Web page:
(Pritha wears many hats at Analytics Quotient, and her work day is a reflection of the chaos that only a high-energy, small company can generate. Her every-day is a cocktail of many diverse elements; marketing, training, delivering solutions for new clients, lending a patient ear to an aggrieved soul etc etc etc. Though she is a calm person by temperament, she sometimes finds it difficult to keep her balance amidst the frenetic drama of managing the “everyday” of AQ. When not flitting from role to role at AQ, Pritha loves hitting the road, getting lost in forests, listening to classical music, reading crime fiction, eating blue cheese, reading poetry and watching the trees from her home in Bangalore. Across her professional career, Pritha has lead large delivery teams and built offshore capabilities for organisations. Her analytics expertise lies in the areas of Consumer Segmentation, Pricing and Drivers’ Analysis)
What’s the inspiration behind your decision to launch Analytics Quotient?
The journey started with identifying a problem faced by many growing companies across industries. This problem was the gap between companies’ expectations and reality – this gap needed to be bridged by insightful analytics and structured consultancy. Identifying this gap was followed by an idea – an idea that there should be an organization to help solve challenges faced by other organizations. This was the inception story of Analytics Quotient.
What, according to you, are the biggest challenges Indian women face while taking financial decisions?
I believe that many women focus very little on financial education and have a high level of reluctance when it comes to managing personal finance. This could be happening due to a variety of reasons. For the longest time, men in Indian families have taken financial decisions, and even with greater financial independence for women, these habits are slow to change.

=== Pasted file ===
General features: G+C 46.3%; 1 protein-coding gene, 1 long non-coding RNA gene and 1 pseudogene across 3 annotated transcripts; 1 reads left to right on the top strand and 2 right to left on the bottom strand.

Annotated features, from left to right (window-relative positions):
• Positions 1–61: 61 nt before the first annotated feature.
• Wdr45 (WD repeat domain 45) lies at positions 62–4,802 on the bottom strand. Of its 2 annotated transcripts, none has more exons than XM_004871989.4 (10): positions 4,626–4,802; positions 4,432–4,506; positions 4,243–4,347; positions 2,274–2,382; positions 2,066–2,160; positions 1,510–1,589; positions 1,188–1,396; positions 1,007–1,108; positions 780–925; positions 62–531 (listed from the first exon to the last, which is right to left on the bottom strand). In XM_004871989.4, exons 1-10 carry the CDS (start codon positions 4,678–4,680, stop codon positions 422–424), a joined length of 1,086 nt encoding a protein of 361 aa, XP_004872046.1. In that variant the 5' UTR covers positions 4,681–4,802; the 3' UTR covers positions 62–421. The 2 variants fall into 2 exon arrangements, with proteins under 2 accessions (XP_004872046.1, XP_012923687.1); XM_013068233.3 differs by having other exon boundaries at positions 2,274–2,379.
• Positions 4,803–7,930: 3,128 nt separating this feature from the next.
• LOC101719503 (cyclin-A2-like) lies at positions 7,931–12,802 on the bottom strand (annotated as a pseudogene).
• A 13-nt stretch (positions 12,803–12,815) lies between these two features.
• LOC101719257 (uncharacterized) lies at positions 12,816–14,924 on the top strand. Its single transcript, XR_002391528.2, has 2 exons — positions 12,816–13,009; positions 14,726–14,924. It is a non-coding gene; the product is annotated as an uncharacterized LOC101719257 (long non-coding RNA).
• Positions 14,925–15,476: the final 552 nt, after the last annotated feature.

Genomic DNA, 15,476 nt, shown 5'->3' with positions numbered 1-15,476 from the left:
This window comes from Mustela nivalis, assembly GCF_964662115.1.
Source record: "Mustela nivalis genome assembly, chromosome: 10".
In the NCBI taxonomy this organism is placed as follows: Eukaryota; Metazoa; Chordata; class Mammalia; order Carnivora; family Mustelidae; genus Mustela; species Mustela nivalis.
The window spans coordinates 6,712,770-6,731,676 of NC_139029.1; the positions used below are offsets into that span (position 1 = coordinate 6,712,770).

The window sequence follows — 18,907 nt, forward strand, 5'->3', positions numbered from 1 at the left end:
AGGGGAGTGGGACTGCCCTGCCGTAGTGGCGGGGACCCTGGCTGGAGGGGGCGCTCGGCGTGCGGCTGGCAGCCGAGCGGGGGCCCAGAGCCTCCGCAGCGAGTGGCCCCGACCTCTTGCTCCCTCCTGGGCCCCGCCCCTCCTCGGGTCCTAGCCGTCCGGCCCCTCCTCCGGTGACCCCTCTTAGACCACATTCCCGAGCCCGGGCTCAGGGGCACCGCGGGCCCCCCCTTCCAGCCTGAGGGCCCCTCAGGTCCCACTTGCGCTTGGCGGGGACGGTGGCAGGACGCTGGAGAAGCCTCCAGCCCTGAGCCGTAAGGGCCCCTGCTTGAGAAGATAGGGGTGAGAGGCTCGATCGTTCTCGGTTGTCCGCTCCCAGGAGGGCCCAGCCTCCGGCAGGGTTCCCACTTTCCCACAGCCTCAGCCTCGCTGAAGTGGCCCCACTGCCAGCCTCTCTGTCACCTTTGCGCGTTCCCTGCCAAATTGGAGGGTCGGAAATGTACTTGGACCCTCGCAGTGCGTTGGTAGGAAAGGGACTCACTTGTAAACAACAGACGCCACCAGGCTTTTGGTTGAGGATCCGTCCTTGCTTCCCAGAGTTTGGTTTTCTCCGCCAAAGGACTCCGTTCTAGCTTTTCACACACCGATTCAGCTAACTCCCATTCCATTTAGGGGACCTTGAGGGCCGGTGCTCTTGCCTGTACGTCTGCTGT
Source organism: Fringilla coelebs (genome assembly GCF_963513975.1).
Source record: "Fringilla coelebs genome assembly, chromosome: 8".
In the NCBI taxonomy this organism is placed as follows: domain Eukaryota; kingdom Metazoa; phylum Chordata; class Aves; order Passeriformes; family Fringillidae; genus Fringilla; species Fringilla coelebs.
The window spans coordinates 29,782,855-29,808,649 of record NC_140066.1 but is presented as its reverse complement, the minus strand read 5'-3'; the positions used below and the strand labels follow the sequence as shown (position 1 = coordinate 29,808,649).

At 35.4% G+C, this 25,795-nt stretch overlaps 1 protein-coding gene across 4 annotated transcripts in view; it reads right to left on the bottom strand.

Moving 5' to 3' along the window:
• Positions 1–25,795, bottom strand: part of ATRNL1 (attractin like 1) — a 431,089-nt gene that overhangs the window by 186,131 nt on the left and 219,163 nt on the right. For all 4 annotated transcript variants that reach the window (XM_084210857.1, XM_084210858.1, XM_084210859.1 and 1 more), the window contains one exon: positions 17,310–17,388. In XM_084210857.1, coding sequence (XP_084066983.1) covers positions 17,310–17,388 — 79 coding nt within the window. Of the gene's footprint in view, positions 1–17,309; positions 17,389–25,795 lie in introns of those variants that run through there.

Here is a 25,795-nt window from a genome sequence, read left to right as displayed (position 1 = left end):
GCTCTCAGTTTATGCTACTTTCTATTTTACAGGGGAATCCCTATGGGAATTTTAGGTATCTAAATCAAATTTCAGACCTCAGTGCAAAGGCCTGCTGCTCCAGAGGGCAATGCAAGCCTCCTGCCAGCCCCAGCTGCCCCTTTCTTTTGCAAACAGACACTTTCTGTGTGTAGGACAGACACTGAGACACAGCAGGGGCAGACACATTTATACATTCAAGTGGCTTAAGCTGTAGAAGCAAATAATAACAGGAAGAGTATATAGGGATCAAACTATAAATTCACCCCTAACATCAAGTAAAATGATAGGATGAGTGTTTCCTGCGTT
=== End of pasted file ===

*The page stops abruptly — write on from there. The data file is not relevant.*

How different are women from men when it comes to investing and managing personal wealth?
I think women have a natural tendency towards commitment. In general they tend to look at the long-term. This personality trait bodes well for women as long-term investors.
I don’t know if there are specific gender differences when it comes to investment – I have woman friends that are aggressive, risk-taking investors, but also those that tend to be conservative and cautious. I’m sure it’s the same with men. In general most women I know do their research when it comes to investment and are unlikely to give in to short-term fads.
Can you share one of the worst financial advice you have received by someone you know?
I think it was probably from someone much older who told me very early in my career to only invest in bank fixed deposits and nothing else. I’m happy to say I didn’t listen to that piece of advice.
What’s your golden piece of financial advice to all our women readers?
My only piece of advice would be to take charge of your finance, take action and take it now. Start small, but start today – every day counts.